What are the controls and infotainment like?
We’ve already mentioned the Calais could do with the head-up display from the V variants to add a bit of razzle dazzle but the rest of the controls work just fine. It might all look a little conservative but all of the buttons and dials are within easy reach of the driver and feel good to the touch.
The infotainment system is an 8.0-inch unit with native sat-nav as well as Apple CarPlay and Android connectivity for those who prefer their own operating experience. There’s wireless phone charging which works well, digital radio and the seven-speaker set-up is good.
What’s the performance like?
A diesel engine is a first for a Commodore and it’s a $3700 premium on the Calais. Oddly, you can’t get a diesel wagon or Tourer, which doesn’t make a lot of sense as they seem like the platforms best suited to the application. Moving on.
The diesel engine is a 2.0-litre four-cylinder turbo-diesel making 125kW at 3750rpm and 400Nm of torque from 1750-2500rpm. This is mated to an eight-speed automatic transmission which isn’t quite as slick as the nine-speed automatic on petrol models and likes to stump for the highest gear as soon as possible, meaning it can hunt a bit at times in demanding driving conditions (read: corners).
The engine’s definitely got enough grunt but the transmission doesn’t feel like the best match to get the most out of it, and so the drive experience is average at best.
What’s it like on the road?
Although not designed, engineered or built in Australia, Holden’s chassis engineers have tuned the Commodore locally and it shows. The low and deep driving position provides a nice segue to steering that is consistent and accurate, while the suspension is unflappable across any surface, and the handling is wonderfully balanced and very sweet overall.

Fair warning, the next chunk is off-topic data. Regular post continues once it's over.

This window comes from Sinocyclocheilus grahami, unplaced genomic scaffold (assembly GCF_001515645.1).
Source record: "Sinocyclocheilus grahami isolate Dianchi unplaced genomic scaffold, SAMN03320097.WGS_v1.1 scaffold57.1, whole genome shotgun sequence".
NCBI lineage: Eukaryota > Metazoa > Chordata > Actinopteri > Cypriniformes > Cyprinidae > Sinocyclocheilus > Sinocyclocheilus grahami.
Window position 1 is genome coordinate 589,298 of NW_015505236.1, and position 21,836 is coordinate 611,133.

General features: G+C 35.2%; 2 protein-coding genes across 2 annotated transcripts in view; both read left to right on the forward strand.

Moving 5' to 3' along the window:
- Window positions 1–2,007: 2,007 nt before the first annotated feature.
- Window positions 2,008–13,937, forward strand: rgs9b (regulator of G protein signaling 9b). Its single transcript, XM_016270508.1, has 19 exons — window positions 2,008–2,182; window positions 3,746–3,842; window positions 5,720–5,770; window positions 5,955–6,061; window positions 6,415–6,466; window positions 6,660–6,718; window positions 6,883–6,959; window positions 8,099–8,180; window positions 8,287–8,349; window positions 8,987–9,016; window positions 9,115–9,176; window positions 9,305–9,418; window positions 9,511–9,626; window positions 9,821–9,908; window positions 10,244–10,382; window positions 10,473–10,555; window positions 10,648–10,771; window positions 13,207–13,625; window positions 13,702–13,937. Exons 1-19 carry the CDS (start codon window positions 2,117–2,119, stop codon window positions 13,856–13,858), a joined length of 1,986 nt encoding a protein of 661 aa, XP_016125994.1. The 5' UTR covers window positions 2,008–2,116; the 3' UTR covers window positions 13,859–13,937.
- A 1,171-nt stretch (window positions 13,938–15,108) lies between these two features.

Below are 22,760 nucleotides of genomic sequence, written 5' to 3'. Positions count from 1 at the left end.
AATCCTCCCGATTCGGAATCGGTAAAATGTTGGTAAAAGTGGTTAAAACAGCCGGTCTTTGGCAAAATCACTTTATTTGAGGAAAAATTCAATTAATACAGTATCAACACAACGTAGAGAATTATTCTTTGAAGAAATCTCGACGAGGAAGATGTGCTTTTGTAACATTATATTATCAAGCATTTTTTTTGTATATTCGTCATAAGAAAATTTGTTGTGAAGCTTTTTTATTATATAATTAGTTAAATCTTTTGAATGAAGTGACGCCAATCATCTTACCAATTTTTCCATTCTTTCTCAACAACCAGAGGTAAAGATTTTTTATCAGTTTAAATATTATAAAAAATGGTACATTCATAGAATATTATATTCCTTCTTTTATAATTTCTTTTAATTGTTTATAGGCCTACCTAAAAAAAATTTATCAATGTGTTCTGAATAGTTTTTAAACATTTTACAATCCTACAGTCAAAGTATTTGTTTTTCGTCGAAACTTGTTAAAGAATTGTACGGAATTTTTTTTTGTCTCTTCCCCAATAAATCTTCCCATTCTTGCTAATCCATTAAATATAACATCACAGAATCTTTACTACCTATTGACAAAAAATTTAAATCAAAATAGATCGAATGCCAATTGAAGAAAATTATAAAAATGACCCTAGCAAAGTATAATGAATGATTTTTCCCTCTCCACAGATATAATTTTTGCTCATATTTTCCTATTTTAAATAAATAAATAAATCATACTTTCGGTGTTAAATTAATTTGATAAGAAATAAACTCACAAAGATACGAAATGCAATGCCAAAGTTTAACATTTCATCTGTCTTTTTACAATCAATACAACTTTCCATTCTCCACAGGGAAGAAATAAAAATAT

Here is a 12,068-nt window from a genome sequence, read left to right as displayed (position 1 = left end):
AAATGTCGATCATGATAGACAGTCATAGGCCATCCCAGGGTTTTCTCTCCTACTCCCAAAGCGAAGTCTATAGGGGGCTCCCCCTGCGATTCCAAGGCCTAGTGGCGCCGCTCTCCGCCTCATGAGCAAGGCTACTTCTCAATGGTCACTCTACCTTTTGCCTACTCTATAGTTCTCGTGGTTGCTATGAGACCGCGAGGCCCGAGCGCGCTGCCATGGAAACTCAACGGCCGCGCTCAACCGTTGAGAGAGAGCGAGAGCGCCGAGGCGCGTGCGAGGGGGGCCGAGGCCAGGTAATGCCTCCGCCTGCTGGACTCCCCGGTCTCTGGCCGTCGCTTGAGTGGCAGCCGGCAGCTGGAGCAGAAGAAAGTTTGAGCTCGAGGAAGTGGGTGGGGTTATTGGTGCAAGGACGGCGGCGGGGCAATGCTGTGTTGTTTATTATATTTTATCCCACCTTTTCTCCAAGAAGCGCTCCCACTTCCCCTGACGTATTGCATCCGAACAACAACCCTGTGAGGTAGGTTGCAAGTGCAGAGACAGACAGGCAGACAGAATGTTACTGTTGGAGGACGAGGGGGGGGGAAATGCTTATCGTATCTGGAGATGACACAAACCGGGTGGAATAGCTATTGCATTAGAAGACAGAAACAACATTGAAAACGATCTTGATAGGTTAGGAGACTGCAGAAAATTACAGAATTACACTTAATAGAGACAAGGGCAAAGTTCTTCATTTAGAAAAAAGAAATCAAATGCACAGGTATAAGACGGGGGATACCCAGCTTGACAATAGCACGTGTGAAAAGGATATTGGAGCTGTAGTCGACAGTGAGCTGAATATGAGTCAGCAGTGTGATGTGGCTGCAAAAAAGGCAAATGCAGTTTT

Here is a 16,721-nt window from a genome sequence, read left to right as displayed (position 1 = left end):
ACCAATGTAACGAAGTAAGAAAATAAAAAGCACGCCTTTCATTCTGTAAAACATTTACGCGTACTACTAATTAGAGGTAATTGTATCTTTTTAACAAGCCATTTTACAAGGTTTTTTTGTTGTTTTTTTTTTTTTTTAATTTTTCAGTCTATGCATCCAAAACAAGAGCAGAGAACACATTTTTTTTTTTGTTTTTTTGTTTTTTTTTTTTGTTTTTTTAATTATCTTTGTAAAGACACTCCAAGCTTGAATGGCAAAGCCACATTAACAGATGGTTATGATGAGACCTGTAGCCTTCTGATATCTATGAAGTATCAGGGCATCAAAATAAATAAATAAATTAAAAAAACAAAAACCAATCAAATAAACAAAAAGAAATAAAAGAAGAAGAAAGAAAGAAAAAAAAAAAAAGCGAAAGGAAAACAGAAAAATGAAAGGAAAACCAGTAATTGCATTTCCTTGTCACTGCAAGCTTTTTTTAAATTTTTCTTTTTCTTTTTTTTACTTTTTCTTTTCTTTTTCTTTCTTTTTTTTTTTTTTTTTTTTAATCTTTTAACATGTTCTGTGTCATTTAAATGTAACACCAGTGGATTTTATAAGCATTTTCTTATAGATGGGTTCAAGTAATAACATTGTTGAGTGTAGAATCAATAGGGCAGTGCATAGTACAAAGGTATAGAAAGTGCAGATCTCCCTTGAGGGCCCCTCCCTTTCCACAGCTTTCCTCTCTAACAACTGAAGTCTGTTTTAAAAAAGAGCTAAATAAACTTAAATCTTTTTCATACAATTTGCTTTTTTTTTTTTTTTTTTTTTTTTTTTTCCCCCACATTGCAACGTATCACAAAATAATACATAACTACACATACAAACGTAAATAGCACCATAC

None of this is specific to the Calais, but every ZB-generation model. What is specific is the diesel engine, and it’s a decent but not outstanding one. While it offered excellent on-test economy of just 7.3 litres per 100 kilometres, and teams with a fluent and slick eight-speed automatic, it lacks the effervescence and refinement of the $3K-cheaper, same-sized petrol.
Even then, however, there are other downsides: for overtaking response it isn’t punchy enough, yet it does add just enough torque to spin the front tyres off the line, whereas the petrol – teamed with superb Continental tyres – disguises that trait brilliantly. The jump from the Calais’ 400Nm to a Mazda6’s 450Nm is more noticeable than the 50Nm jump in torque over the Calais petrol, because kerb weight lifts by 73kg, from 1535kg to 1613kg.
What’s it like to park?
The steering is tuned to what Holden calls ‘Tour’ but that just means it’s a bit lighter and more relaxed compared to some of the more sporting models. The reversing camera is okay but can be a little patchy in low light; dynamic lines help when reverse parking. There are also front and rear parking sensors.
Does it have a spare?
Yes, but it’s a space saver spare.
Can you tow with it?
The turbo-diesel is limited to a maxiumum braked 1800kg when towing.
What about ownership?
Holden offers a five-year, unlimited kilometre warranty across its range. Annual or 12,000km servicing intervals are average, but there’s a capped-price program that asks $259 for the first, $359 for the second and $259 for the third.
What about safety features?
The new Commodore gets a five-star ANCAP safety rating. There’s an impressive standard suite including front, side and curtain airbags, blind-spot monitor, active lane-keep assistance, forward collision warning with autonomous emergency braking (AEB), front and rear parking sensors, rear cross-traffic alert plus a rear-view camera.